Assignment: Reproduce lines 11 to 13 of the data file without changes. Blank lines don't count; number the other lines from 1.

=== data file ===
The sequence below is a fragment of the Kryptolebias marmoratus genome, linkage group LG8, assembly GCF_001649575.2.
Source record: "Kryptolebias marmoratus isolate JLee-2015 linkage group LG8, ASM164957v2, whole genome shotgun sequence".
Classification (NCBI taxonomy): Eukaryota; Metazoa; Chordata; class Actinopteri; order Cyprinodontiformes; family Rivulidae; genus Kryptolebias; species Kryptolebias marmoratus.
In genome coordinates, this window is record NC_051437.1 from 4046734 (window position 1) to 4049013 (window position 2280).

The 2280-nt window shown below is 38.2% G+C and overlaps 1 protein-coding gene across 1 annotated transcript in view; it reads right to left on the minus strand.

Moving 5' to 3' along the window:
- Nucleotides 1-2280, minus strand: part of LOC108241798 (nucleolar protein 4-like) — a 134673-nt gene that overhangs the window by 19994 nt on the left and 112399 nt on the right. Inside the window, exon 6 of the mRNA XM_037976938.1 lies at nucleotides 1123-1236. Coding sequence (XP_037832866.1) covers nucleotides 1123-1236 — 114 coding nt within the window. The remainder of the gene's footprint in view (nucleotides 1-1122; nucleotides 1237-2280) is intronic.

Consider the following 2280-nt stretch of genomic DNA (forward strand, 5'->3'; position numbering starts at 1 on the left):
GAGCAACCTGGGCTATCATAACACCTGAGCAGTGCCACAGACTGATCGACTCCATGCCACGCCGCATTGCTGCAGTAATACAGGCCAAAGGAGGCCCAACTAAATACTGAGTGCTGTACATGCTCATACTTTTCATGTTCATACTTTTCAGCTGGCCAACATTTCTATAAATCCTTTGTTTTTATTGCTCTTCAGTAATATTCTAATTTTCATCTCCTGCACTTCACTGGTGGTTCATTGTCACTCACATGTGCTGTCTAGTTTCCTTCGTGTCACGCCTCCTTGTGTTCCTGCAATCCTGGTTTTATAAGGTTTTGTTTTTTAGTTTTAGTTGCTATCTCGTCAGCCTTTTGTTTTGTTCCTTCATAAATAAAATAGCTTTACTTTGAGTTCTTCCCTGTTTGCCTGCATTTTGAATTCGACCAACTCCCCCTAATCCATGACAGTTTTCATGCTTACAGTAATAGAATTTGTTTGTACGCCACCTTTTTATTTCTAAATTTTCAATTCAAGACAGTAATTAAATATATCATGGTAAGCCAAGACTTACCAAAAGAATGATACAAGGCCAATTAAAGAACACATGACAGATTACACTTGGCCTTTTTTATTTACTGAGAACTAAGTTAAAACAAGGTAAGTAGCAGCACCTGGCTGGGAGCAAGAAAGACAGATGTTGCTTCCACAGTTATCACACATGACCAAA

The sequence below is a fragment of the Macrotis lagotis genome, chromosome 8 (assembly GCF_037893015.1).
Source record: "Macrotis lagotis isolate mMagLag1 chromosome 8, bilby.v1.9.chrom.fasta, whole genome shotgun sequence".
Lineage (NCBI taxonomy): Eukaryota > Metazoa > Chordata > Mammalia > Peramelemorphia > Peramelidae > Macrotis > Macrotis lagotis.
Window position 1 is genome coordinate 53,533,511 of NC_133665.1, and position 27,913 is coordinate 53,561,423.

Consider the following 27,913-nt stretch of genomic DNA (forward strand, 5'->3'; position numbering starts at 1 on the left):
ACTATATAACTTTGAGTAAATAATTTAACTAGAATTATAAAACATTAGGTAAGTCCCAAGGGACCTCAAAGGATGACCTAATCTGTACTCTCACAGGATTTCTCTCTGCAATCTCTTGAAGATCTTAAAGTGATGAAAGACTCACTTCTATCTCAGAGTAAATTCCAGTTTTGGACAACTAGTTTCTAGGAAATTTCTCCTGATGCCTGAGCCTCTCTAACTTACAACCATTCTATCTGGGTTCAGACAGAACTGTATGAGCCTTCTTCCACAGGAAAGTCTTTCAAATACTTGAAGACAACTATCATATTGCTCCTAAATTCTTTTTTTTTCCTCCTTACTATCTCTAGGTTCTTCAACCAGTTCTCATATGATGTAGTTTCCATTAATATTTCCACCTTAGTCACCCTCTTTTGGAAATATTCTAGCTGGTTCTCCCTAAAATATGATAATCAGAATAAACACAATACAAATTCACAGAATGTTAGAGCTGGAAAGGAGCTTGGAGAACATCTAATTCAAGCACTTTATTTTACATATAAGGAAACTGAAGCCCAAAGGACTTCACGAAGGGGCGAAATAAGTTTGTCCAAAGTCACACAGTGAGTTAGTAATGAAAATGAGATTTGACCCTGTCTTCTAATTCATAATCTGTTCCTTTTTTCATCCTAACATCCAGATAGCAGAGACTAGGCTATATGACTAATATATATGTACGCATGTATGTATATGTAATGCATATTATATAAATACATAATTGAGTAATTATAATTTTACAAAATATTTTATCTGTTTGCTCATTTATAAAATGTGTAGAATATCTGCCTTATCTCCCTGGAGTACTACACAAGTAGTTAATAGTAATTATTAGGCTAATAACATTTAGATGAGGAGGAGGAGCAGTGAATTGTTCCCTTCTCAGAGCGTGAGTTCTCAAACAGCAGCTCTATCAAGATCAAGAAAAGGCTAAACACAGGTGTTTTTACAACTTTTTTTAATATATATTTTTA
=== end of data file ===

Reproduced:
Source record: "Macrotis lagotis isolate mMagLag1 chromosome 8, bilby.v1.9.chrom.fasta, whole genome shotgun sequence".
Lineage (NCBI taxonomy): Eukaryota > Metazoa > Chordata > Mammalia > Peramelemorphia > Peramelidae > Macrotis > Macrotis lagotis.
Window position 1 is genome coordinate 53,533,511 of NC_133665.1, and position 27,913 is coordinate 53,561,423.